Though nothing seemed easy for the Red Sox in the first half, they rode dominant performances by ace Chris Sale and closer Craig Kimbrel to first place in the American League East. At the break, the Red Sox are 50-39 and hold a 3 1/2-game lead over the Yankees and Rays.
"Yeah, we're in first, but I feel like we still haven't fully blossomed," said All-Star right fielder Mookie Betts. "I think we still have a long way to go. When the time gets ready, I think we'll be right where we need to be."
Considering how many injuries plagued them -- including the two-month loss of David Price to start the season -- the Red Sox have legitimate reason to believe their best baseball has yet to come.
"I still don't think we've played our best baseball yet," Price said. "And I think everyone in this clubhouse understands that. We'll get it going in the second half."
What went right
Sale has been everything the Red Sox could have hoped for and more after they acquired him in a blockbuster trade with the White Sox in December. Kimbrel has not only bounced back after an inconsistent first season in Boston, but he is pitching perhaps the most dominant baseball of his career. Core young players like Betts, Jackie Bradley Jr., Xander Bogaerts and Andrew Benintendi look ready to take the franchise to a good place in this post-David Ortiz era.
What went wrong
The offense as a unit wasn't consistent enough. More is needed out of Hanley Ramirez, who has 34 RBIs in 272 at-bats. Pablo Sandoval looked like he could be one of the comeback stories of the season in Spring Training, but he struggled once the regular season started. He also battled injuries and illness, and he has played only 32 games. The Red Sox had strong hopes for setup men Tyler Thornburg and Carson Smith, but the former is out for the season and the latter still hasn't thrown a pitch in the Majors in his attempted comeback from Tommy John surgery.
What we learned
The Red Sox have the pitching to make a deep postseason run. Price has recovered nicely from his left elbow strain, giving Boston a legitimate No. 2 starter behind Sale. Drew Pomeranz has regained the form that made him an All-Star for San Diego last year. Rick Porcello had a rough first two and a half months, but he regained his form before the break. The bullpen, backed by the electric Kimbrel, has been one of the best in the game.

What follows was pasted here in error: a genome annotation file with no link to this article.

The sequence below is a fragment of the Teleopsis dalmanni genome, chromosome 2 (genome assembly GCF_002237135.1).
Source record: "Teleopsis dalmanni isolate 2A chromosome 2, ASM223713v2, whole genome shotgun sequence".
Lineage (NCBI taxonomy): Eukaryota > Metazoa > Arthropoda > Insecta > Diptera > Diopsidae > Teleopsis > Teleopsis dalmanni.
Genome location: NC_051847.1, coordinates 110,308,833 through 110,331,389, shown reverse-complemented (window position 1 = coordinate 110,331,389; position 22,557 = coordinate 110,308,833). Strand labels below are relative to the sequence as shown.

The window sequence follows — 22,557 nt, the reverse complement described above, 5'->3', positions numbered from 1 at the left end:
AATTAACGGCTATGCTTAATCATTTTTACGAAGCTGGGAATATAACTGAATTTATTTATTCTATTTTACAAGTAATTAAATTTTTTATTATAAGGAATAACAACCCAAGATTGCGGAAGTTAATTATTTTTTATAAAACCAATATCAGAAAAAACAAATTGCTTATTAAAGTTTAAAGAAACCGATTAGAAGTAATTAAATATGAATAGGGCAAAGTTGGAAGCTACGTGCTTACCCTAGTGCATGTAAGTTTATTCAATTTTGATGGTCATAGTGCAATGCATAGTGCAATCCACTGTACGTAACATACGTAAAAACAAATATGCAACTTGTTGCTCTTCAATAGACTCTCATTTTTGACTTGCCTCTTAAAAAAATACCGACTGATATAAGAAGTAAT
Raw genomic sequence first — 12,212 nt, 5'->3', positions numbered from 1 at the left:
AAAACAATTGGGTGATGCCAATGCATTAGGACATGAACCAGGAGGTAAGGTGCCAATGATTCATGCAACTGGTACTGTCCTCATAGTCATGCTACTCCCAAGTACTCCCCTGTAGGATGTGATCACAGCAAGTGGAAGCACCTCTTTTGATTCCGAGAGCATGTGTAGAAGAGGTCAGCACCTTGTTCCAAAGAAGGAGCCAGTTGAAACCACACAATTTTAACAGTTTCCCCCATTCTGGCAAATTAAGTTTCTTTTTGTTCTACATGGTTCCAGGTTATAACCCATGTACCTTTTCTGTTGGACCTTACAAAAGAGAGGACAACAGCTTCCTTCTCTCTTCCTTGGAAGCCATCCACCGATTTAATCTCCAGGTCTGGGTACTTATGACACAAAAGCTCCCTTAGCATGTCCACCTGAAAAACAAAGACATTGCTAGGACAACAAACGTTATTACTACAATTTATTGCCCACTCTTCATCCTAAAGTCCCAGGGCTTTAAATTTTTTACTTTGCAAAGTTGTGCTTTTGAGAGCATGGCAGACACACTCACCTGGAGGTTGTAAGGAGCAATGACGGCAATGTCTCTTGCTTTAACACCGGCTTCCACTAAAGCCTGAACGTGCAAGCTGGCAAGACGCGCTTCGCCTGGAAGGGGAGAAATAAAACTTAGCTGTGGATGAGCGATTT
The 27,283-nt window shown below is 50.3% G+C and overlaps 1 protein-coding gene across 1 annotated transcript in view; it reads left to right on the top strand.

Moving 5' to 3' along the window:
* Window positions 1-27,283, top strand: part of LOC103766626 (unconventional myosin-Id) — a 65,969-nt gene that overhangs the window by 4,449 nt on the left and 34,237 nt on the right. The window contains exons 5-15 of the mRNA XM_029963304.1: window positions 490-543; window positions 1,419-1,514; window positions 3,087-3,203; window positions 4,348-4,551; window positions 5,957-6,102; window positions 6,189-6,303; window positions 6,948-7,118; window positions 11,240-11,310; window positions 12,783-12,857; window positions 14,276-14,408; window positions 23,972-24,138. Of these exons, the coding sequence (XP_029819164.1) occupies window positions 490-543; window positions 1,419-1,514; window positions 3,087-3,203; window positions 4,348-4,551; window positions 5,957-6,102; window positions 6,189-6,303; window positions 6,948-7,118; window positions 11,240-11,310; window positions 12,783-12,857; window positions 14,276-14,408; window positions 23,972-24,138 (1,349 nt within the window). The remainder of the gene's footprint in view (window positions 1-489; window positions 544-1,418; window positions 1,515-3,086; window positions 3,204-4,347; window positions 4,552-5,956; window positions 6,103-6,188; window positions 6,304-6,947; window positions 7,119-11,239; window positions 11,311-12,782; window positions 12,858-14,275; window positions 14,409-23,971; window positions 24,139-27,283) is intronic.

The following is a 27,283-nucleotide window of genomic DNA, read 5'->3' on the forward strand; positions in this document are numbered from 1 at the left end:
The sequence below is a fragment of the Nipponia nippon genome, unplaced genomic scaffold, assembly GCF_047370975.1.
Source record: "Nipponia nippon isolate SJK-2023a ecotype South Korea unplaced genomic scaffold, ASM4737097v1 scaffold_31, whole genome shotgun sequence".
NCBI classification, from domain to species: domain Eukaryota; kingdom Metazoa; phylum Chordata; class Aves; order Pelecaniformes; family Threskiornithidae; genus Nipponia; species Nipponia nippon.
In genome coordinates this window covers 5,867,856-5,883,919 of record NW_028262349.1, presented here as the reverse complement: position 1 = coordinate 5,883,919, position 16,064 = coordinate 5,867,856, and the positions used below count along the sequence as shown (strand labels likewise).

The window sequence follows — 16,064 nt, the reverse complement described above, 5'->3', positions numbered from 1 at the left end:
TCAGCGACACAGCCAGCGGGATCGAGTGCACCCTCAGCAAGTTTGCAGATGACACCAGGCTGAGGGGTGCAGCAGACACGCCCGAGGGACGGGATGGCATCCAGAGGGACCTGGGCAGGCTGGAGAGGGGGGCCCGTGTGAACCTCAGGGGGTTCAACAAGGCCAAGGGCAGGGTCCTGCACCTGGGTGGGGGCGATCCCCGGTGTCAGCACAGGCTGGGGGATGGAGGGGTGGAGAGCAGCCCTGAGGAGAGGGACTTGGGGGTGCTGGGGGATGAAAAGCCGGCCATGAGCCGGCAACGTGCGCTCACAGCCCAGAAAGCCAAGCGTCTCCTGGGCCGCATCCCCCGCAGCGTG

First half top everyday player
Betts was a force in all phases of the game, continuing his rise as a star player at age 24. Though he didn't have his best half offensively, the right fielder still had 16 homers and an .841 OPS. He made standout plays on defense several times a week. Something that bodes well for the Red Sox in the second half is that Betts still hasn't gotten on the type of tear he had multiple times last season.
First half top pitcher
It's a tie between Sale and Kimbrel. There's simply no way you can say one was more valuable than the other. They were both stellar nearly every time they took the ball. Sale went 11-4 with a 2.75 ERA and his 178 strikeouts at the All-Star break are the most by any MLB pitcher since Curt Schilling in 2002. Then there was Kimbrel, who made striking out the side look like a routine occurrence. The righty held opponents to a .110 average, walked just five and struck out 68 in 37 2/3 innings.
First half top rookie
Projected as an AL Rookie of the Year Award candidate by many coming in, Benintendi's chances of making those predictions come true are now remote -- but by no fault of his own, as outfielder Aaron Judge has had a near-superhuman first half for the Yankees. Other than a big slump in May, Benintendi has been a constant for Boston, providing key hits and playing much-improved defense in left field. He looks like he will be a good player for a long time, and he's only 23 years old. With 51 RBIs, Benintendi trails Betts by just two for the team lead. He has 12 homers.
Ian Browne has covered the Red Sox for MLB.com since 2002. Follow him on Twitter @IanMBrowne and Facebook. This story was not subject to the approval of Major League Baseball or its clubs.